The horror/dramedy The Revenant received multiple awards at film festivals in 2009, yet its release has been delayed until just recently. That could either mean that it’s horribly bad or the studio that purchased it didn’t know what time to release it. Halloween? Summer? Post New Year’s Death Slot? It ended up going straight to video, so it can’t be that good, right?
Regardless of the fact that this flick has been a critical darling on all the movie websites I frequent daily, I wholeheartedly say that I cannot agree with any of them. This was boring, drawn out and pointless.
The story of an American soldier in Iraq who is gunned down, and when his body is shipped back to the US he awakens as a zombie/vampire hybrid known as a Revenant. In order to not decompose he needs to drink fresh human blood, so he enlists the assistance of his stoner roommate to help him get what he needs to survive. Together they decide to become a vigilante team that takes out local gang bangers and criminals.
It’s a decent set-up, but it takes F-O-R-E-V-E-R to get there. Taking your time to set-up characters and plot are great in my book, but when said characters talk about nothing and scenes are needlessly stretched out to breaking point for no apparent reason I have to call bullshit. Absolutely nothing of note goes on for the first hour of the flick’s unnecessarily long two-hour runtime.
Lead actor David Anders (of TV’s Once Upon A Time, Heroes and Alias) isn’t a bad actor. The problem is that he’s trying way too hard for this material. His character isn’t interesting or sympathetic in any way. The script tries to manipulate the audience into feeling that way about him, but it fails miserably. His co-star Chris Wylde, who plays Anders’ stoner pal, is way over the top when compared to his low-key performance. I can see that the director’s intention was to have a Laurel & Hardy type of duo here, but nothing they do or say is even remotely funny no matter how hard the screenplay tries to make the situations the characters find themselves in humorous.
Once the leads decide to become vigilantes I thought the film would take off and begin cashing in on it’s initial premise, but they are written as completely inept morons that can’t even take down a dude robbing a liquor store. Anders’ character cannot be killed by conventional means, so why is he afraid of being shot every time some asshat pulls a gun on him?! Why does he keep purchasing and drinking alcohol when he knows it will make him barf up his own blood, thus making him crave even more human blood to make up for it?! I don’t even remember there being a scene where Anders’ character realizes that he needs to drink blood to live. He just wanders into a blood bank at one point and attempts to rob it. Horrible, horrible writing!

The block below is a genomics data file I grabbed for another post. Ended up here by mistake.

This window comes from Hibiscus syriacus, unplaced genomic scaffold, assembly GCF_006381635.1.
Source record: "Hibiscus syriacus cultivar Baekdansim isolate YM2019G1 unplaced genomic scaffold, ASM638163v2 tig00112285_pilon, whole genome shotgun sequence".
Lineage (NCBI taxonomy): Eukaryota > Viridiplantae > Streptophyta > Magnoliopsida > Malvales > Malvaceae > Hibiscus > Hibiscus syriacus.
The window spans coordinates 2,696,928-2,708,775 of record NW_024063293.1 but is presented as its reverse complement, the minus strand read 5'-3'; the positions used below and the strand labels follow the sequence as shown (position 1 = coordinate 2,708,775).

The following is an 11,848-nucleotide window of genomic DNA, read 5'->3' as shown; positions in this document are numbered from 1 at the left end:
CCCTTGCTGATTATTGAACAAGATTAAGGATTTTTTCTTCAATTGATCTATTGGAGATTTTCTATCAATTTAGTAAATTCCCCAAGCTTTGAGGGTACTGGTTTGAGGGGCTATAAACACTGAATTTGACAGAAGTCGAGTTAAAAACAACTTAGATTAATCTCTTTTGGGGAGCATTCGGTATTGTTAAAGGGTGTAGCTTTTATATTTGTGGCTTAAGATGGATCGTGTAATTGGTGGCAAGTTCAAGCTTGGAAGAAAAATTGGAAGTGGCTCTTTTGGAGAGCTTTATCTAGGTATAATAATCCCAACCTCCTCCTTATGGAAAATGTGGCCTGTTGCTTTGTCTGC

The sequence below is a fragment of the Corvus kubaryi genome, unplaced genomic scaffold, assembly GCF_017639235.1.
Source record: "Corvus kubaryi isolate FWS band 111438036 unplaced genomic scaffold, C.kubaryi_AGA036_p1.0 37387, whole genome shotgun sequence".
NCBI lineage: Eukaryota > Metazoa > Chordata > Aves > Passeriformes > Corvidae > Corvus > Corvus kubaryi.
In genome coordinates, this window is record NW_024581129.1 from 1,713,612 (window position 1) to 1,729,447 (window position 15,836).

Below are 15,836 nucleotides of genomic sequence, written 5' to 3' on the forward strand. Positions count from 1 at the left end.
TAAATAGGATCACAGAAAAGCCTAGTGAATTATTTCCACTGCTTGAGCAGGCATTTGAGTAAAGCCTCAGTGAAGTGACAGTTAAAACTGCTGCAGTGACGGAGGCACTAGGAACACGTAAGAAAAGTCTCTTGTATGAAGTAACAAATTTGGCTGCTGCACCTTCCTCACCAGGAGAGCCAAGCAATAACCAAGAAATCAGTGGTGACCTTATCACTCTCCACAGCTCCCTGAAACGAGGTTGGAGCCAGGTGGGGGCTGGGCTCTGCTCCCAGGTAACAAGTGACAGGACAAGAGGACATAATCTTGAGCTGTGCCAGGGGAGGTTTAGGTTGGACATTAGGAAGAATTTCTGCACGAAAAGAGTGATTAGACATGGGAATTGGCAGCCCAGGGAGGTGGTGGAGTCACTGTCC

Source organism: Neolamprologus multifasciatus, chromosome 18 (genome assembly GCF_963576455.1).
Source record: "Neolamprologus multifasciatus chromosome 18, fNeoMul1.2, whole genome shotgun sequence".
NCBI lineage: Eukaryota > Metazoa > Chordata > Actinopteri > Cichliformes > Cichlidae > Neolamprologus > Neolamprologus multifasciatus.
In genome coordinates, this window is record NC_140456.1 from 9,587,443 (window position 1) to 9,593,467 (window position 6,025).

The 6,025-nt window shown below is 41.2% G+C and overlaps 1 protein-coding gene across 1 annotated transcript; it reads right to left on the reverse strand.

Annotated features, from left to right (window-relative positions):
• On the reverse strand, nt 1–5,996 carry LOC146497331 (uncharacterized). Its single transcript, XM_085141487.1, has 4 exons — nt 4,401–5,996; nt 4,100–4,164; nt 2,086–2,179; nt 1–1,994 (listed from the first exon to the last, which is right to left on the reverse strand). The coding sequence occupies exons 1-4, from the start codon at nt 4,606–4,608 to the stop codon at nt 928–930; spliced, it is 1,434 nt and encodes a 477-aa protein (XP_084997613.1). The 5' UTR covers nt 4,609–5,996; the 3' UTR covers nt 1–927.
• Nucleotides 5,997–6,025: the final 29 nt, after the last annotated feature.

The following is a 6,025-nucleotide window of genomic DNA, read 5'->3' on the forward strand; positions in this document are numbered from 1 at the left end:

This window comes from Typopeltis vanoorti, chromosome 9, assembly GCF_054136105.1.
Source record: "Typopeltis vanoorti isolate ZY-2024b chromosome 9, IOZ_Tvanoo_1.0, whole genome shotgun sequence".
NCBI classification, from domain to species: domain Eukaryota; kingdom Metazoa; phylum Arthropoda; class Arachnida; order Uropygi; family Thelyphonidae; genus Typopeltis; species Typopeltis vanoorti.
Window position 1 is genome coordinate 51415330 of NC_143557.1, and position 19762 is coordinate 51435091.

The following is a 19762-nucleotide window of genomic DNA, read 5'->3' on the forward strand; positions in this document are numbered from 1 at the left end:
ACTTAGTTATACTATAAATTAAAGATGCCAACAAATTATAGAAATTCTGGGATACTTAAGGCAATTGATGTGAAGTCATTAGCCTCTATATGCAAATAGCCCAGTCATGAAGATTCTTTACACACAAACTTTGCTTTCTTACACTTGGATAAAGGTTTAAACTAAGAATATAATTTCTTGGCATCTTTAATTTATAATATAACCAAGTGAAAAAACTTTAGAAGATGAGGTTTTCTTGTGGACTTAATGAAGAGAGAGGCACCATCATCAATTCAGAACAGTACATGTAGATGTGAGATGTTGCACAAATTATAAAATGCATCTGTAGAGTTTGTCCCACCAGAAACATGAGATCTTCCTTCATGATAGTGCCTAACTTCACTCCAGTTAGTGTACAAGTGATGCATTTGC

And even as the film rushes toward its overly hokey climax and the two fools are finally able to dispense some justice the film takes a left turn and decides to throw some ridiculous statement about the government our way. By this point I was just waiting for it to end, but it just keeps on chugging along. This two-hour movie felt like four.
Writer/director D. Kerry Prior really needs to get someone to edit his screenplays for him. He writes his scenes in such a way that they get dragged out for way too long when the point he’s trying to hammer into our skulls could have been made in half the time. He also needs to start instructing his cinematographer to move his camera around once in a while. The “fly on the wall” style he uses here is one of the reasons the film is so freakin’ slow. During the liquor store robbery scene there’s one shot used for the whole shebang. It’s supposed to be scary and exciting, not overwhelmingly tedious.
When the movie ended I couldn’t believe that a lot of the critics, whose opinions I respect, were sucking off this flick so hard. I can see what the filmmakers were trying to do, but as far as I’m concerned they failed at every turn. What could have been a fun piece of genre mashing ended up being a test of my patience and half assed political commentary reminiscent of The Phantom Menace.
So I recommend that the next time you go to the Redbox looking for some direct-to-video gem that might have slipped through the cracks of the Hollywood machine… choose something that isn’t The Revenant. You’d be better off renting Mega Python vs. Gatoroid instead.